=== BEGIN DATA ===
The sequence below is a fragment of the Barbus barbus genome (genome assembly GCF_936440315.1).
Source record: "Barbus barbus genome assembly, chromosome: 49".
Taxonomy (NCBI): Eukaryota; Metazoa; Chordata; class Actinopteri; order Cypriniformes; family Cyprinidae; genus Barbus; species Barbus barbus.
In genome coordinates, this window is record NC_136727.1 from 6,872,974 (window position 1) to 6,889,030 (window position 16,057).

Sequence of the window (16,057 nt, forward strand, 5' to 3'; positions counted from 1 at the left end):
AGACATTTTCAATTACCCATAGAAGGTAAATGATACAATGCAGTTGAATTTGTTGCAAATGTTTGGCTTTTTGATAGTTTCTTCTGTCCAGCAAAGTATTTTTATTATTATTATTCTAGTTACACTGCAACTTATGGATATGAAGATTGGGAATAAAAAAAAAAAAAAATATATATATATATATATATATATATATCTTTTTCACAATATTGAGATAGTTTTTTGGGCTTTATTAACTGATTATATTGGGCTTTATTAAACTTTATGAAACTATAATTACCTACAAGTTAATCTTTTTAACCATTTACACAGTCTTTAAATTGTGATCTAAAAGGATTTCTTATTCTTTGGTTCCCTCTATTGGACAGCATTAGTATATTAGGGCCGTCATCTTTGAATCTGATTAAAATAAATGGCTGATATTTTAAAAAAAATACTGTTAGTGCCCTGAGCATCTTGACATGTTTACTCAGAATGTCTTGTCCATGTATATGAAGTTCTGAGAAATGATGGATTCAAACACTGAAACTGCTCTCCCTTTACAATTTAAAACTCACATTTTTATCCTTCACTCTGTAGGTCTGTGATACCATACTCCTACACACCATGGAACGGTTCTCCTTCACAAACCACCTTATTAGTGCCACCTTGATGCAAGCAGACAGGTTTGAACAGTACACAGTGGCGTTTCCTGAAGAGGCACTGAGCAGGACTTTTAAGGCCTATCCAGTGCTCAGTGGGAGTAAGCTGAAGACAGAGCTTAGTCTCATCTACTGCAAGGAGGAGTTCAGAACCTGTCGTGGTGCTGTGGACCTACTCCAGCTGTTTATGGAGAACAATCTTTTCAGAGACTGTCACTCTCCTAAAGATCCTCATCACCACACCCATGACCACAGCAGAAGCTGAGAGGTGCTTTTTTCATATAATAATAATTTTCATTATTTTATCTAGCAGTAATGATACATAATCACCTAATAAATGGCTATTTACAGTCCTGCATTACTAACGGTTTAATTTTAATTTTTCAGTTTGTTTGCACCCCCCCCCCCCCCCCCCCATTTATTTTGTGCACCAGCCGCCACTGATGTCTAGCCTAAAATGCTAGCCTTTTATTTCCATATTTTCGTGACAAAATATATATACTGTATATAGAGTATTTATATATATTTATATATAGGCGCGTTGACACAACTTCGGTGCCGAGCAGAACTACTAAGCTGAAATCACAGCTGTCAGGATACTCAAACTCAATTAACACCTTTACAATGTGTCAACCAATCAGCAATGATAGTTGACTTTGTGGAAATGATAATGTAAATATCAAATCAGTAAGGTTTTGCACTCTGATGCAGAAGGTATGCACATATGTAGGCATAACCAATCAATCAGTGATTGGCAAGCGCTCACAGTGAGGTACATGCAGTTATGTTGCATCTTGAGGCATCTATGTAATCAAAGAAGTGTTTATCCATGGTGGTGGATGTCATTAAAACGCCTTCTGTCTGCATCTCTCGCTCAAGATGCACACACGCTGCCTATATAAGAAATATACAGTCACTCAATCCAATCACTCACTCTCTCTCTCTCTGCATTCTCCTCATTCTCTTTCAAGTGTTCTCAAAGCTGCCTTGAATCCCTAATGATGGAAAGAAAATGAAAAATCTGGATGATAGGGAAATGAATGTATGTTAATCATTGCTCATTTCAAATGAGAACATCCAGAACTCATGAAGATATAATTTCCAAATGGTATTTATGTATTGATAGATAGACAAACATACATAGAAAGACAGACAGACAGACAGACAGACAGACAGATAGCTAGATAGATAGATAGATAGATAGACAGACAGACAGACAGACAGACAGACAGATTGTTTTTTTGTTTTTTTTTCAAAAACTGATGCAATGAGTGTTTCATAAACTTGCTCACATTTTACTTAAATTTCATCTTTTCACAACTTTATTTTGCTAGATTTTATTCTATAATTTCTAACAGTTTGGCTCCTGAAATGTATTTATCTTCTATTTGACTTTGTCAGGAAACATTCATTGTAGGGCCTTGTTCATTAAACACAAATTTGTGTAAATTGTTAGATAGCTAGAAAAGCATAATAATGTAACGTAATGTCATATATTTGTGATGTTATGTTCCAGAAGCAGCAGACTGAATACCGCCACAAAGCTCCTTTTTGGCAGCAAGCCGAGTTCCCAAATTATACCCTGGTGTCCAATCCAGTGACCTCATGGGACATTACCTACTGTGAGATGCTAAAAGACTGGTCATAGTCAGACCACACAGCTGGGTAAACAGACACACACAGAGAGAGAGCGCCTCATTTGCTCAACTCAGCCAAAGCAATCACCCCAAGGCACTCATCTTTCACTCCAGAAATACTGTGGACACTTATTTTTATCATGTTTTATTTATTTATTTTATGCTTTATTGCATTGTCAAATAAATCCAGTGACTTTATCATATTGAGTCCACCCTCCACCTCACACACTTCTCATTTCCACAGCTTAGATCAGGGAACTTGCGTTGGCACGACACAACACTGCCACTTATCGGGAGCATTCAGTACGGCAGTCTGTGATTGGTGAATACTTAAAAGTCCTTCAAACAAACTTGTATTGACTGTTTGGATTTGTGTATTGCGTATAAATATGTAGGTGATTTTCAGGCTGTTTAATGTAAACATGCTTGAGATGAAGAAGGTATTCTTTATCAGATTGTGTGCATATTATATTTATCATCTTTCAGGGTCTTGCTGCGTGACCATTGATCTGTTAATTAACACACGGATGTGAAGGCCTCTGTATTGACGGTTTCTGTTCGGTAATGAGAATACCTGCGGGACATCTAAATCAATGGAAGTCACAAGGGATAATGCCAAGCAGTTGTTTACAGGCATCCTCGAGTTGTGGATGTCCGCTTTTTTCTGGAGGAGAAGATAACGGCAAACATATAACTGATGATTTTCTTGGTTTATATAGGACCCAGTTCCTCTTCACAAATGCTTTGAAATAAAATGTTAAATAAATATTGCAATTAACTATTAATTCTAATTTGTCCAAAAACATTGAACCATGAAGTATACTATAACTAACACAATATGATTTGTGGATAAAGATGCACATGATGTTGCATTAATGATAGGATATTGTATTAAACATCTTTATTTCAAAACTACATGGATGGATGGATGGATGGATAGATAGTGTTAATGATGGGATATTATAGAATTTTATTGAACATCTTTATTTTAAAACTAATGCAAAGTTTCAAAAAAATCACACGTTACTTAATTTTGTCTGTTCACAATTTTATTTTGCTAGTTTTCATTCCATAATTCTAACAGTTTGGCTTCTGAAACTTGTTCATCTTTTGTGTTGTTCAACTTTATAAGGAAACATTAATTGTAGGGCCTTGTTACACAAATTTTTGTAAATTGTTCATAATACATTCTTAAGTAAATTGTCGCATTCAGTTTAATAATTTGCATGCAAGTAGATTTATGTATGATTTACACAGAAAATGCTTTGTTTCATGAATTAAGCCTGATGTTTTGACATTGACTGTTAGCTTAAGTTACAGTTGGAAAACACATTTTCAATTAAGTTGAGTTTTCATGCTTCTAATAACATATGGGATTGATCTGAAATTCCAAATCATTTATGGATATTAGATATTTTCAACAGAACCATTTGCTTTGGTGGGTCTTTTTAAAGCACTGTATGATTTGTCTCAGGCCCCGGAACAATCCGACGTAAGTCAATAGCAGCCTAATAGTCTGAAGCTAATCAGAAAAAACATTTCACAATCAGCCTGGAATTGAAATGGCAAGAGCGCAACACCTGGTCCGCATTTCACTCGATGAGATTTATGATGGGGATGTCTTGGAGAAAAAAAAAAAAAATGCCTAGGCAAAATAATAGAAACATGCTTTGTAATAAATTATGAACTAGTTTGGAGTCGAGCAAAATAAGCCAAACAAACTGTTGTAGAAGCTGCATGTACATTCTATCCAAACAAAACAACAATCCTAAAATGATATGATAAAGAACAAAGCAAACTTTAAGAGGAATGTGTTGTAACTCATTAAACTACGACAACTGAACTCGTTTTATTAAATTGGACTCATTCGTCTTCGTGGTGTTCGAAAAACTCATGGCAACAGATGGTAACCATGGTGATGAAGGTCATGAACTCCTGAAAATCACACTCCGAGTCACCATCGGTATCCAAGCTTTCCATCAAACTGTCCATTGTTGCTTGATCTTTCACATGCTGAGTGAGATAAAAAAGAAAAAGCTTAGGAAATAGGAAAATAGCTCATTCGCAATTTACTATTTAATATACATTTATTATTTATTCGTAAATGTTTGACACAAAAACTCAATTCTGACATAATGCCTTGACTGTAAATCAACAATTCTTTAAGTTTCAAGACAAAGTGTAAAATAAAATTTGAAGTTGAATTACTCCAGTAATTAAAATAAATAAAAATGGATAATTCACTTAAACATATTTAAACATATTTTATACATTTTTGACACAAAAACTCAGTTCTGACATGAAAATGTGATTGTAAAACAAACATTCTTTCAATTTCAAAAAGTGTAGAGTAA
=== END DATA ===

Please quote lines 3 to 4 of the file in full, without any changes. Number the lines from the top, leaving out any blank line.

Taxonomy (NCBI): Eukaryota; Metazoa; Chordata; class Actinopteri; order Cypriniformes; family Cyprinidae; genus Barbus; species Barbus barbus.
In genome coordinates, this window is record NC_136727.1 from 6,872,974 (window position 1) to 6,889,030 (window position 16,057).